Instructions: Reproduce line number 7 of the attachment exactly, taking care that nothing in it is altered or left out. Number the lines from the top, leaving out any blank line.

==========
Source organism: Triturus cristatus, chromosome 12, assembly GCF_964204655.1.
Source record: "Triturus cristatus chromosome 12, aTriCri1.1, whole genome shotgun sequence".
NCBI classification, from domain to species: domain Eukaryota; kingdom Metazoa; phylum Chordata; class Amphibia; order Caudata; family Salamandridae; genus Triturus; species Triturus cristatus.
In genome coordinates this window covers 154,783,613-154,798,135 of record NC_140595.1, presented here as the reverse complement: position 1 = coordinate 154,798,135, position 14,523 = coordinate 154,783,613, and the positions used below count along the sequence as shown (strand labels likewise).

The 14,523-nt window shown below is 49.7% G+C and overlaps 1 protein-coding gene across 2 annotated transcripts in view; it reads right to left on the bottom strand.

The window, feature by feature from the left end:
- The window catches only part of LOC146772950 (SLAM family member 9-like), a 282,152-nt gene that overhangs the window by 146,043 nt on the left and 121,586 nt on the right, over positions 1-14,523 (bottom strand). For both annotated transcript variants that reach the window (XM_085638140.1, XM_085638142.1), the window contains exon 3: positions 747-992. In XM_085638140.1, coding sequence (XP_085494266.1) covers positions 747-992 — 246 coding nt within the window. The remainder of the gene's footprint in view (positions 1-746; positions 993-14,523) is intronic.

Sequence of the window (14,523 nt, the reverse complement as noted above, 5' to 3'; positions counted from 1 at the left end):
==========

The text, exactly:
- The window catches only part of LOC146772950 (SLAM family member 9-like), a 282,152-nt gene that overhangs the window by 146,043 nt on the left and 121,586 nt on the right, over positions 1-14,523 (bottom strand). For both annotated transcript variants that reach the window (XM_085638140.1, XM_085638142.1), the window contains exon 3: positions 747-992. In XM_085638140.1, coding sequence (XP_085494266.1) covers positions 747-992 — 246 coding nt within the window. The remainder of the gene's footprint in view (positions 1-746; positions 993-14,523) is intronic.